Cybercrime is estimated to cost the world $10.5 trillion annually by 2025. You, businesses, the government all rely on the internet and the data that is shared upon it is unavoidably vulnerable.
As the user, you trustfully share your data and hope the institution that collects it, treats it in the same way they would treat their own finances - with the highest level of security. Data attackers, like your regular pick-pocketer or thieves, are opportunists. They prey on the most vulnerable and if used correctly, will use your data to line their pockets at your expense.
This guide will help prevent you from being a part of cyber-attack statistics.
AM I A VICTIM AND DON’T EVEN KNOW IT?
Website breaches are common and it’s more than likely that your data has already been stolen from one or more sources. Websites are required to notify authorities of any data breaches and these data breaches are made public. To see if you are a victim, follow this link and enter your most used email address https://haveibeenpwned.com/. If you do fall into the unlucky majority, then it’s time to make sure that your stolen information is not used against you!
WHERE DID THEY GET MY INFORMATION FROM?
Data is commonly traded online and on the black market. Where that data comes from is more than likely from a contentious or suspicious source. Data leaks can be a result of internal negligence or data theft by an institution's employees or members. External infiltration of a database can be done through a variety of creative approaches.
HOW ATTACKERS USE MY DATA
It’s likely that your email address, username, and password have in some way or another been leaked. Drawing a conclusion as to how attackers may use this information isn’t rocket science. The most common attack is password guessing (or “credential stuffing”). This happens when an attacker continually attempts to guess usernames and passwords. If you have used the same username, email address, and password over several sites, you are increasingly more vulnerable to these attacks.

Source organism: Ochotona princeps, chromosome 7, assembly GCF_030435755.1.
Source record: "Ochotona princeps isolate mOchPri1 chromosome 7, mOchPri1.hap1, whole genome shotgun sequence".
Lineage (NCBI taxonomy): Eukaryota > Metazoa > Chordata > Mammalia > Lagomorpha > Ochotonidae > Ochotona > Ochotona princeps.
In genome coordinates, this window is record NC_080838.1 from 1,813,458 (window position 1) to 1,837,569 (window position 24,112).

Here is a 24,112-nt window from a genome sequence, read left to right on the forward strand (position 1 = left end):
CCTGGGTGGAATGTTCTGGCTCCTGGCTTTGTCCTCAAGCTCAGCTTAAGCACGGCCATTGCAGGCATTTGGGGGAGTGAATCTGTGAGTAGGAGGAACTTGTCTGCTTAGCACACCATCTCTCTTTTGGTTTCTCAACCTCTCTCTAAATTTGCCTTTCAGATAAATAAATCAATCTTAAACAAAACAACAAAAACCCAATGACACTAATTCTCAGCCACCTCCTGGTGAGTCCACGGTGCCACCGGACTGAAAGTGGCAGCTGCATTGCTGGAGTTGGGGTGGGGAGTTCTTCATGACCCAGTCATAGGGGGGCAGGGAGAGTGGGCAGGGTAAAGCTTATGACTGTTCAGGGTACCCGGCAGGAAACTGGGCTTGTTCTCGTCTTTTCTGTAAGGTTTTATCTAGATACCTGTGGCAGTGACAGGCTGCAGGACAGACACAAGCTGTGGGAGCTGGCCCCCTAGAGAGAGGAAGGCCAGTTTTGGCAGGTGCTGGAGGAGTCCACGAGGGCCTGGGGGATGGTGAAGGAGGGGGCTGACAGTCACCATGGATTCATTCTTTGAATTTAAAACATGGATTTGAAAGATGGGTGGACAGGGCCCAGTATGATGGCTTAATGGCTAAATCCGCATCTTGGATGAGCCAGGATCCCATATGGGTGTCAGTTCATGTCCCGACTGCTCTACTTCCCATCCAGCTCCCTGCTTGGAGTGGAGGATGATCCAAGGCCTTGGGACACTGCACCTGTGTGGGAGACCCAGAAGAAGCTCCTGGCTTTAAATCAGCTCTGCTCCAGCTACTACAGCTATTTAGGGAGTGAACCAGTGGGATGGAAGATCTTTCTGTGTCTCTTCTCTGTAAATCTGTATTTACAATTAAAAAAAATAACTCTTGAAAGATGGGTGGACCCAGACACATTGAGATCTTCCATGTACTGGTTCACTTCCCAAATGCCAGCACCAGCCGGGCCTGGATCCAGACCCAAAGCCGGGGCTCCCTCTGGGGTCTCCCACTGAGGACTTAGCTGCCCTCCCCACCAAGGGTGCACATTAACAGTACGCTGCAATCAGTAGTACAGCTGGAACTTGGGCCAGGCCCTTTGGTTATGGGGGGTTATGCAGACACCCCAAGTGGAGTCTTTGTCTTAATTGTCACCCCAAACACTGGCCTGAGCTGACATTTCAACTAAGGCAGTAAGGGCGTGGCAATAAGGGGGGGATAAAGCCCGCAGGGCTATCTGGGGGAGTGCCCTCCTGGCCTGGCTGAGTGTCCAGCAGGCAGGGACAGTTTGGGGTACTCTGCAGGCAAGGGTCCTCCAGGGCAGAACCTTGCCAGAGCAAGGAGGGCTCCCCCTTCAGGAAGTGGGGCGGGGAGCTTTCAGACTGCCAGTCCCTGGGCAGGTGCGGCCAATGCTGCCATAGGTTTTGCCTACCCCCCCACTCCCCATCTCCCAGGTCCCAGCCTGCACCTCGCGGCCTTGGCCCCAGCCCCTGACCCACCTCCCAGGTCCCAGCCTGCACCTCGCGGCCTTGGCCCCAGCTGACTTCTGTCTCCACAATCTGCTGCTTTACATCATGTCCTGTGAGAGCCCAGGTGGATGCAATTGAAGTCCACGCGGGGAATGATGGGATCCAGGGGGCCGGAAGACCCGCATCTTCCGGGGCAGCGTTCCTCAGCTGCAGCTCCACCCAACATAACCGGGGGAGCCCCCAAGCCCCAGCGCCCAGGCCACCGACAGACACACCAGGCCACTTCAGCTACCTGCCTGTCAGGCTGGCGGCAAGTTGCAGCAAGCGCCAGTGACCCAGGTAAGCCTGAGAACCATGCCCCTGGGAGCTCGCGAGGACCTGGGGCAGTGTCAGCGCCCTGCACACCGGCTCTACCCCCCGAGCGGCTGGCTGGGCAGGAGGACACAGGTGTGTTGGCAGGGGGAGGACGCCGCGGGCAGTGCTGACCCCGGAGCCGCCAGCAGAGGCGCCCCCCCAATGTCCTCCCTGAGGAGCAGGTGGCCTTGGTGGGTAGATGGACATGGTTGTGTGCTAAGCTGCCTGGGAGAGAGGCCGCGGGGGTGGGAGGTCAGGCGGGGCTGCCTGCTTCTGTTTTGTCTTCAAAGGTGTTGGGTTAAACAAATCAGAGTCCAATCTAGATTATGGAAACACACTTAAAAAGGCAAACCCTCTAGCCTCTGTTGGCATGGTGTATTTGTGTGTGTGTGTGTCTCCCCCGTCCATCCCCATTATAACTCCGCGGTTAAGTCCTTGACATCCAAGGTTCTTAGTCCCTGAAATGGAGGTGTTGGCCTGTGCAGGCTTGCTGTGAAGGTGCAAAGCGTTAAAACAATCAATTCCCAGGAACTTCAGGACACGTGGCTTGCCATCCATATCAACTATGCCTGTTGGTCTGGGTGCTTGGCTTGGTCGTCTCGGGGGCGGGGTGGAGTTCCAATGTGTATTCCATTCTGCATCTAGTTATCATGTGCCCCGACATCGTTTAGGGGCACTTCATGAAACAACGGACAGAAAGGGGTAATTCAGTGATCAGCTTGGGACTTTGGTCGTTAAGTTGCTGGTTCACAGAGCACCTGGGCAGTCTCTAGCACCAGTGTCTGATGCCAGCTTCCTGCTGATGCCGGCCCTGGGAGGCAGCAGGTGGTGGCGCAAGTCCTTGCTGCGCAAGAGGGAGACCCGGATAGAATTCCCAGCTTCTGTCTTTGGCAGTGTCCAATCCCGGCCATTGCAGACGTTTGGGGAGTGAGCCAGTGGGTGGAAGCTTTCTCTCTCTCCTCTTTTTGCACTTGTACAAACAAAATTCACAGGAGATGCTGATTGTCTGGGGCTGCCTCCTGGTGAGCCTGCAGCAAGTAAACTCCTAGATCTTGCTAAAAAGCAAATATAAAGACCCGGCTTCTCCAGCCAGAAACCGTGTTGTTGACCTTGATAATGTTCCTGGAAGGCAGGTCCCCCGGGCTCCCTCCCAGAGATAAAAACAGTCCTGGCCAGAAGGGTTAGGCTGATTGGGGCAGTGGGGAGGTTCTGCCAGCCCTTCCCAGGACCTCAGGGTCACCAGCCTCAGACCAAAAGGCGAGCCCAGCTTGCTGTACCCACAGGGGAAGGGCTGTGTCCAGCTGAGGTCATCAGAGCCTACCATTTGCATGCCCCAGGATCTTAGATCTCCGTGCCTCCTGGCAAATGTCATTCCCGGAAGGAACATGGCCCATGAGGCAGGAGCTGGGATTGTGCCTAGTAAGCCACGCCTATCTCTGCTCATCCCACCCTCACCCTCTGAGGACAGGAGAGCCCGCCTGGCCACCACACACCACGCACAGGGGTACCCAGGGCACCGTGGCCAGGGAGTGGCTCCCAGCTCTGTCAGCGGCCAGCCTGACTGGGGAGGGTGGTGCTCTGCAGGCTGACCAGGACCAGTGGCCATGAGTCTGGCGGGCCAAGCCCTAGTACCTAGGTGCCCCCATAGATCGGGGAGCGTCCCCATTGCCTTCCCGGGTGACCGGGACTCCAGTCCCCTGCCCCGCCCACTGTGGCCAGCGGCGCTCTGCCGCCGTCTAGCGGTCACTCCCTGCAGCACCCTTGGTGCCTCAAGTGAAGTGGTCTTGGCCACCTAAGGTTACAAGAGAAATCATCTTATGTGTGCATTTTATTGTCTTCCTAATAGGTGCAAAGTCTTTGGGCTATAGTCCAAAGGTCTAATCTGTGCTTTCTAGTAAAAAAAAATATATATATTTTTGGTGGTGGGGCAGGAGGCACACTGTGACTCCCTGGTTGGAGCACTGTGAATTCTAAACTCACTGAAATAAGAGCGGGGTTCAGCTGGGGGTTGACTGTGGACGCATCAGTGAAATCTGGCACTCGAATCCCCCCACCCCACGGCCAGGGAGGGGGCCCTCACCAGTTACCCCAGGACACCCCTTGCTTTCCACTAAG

HOW DO I PREVENT ATTACKERS FROM EXPLOITING MY DATA?
Your best defense against this kind of attack is by using two effective approaches. Firstly, by having strong, unique passwords and secondly by enabling two-factor authentication (2FA).
The first step to increasing your security involves knowing which websites handle your data and ensuring that you follow recommended best practices on those sites. Websites that require login access should be placed at the top of your list of potential threats. As technology improves, the threat of cyber-attacks increases, and by using multiple layers of protection you drastically decrease the chances of falling victim to a cyber attack.
RECOMMENDED STEPS YOU SHOULD TAKE
Use a strong password
- Use a password that is at least 10 characters in length, with a mix of uppercase and lowercase characters, numbers, and symbols.
- A strong password may look something like B8jq#LU3?W1. It is always recommended to use a third-party application like One Password to generate a random and strong password to secure your Stablehouse account.
- Do not use any personal information nor recycle an old password that you have used elsewhere. There’s always a chance that your previous passwords were compromised in the past without your knowledge.
- Select a unique password for each online account you have.
Two-Factor Authentication (2FA) is a login process that requires the usual login/password but also an external device or account, such as an email address, phone number, or security software. Thanks to this second layer of authentication, your account is far more secure than single-factor authentication. Enabling 2FA on your Stablehouse account is easy, just follow these instructions.